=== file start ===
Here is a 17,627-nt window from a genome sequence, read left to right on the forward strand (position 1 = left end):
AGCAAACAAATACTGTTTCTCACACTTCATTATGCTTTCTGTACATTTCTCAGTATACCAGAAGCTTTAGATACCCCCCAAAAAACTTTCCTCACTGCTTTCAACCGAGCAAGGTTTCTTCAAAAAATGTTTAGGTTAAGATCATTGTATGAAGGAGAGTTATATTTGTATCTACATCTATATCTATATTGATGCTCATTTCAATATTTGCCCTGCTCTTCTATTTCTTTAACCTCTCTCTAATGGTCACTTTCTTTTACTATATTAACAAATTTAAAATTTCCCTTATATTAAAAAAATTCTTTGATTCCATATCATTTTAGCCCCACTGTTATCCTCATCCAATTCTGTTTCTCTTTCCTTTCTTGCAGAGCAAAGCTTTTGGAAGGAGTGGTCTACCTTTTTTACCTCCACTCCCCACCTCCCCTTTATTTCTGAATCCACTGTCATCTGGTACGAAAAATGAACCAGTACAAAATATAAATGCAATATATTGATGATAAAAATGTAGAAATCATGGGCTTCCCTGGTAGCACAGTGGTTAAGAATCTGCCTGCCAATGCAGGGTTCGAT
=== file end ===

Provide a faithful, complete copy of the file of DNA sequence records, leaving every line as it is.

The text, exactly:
Here is a 17,627-nt window from a genome sequence, read left to right on the forward strand (position 1 = left end):
AGCAAACAAATACTGTTTCTCACACTTCATTATGCTTTCTGTACATTTCTCAGTATACCAGAAGCTTTAGATACCCCCCAAAAAACTTTCCTCACTGCTTTCAACCGAGCAAGGTTTCTTCAAAAAATGTTTAGGTTAAGATCATTGTATGAAGGAGAGTTATATTTGTATCTACATCTATATCTATATTGATGCTCATTTCAATATTTGCCCTGCTCTTCTATTTCTTTAACCTCTCTCTAATGGTCACTTTCTTTTACTATATTAACAAATTTAAAATTTCCCTTATATTAAAAAAATTCTTTGATTCCATATCATTTTAGCCCCACTGTTATCCTCATCCAATTCTGTTTCTCTTTCCTTTCTTGCAGAGCAAAGCTTTTGGAAGGAGTGGTCTACCTTTTTTACCTCCACTCCCCACCTCCCCTTTATTTCTGAATCCACTGTCATCTGGTACGAAAAATGAACCAGTACAAAATATAAATGCAATATATTGATGATAAAAATGTAGAAATCATGGGCTTCCCTGGTAGCACAGTGGTTAAGAATCTGCCTGCCAATGCAGGGTTCGAT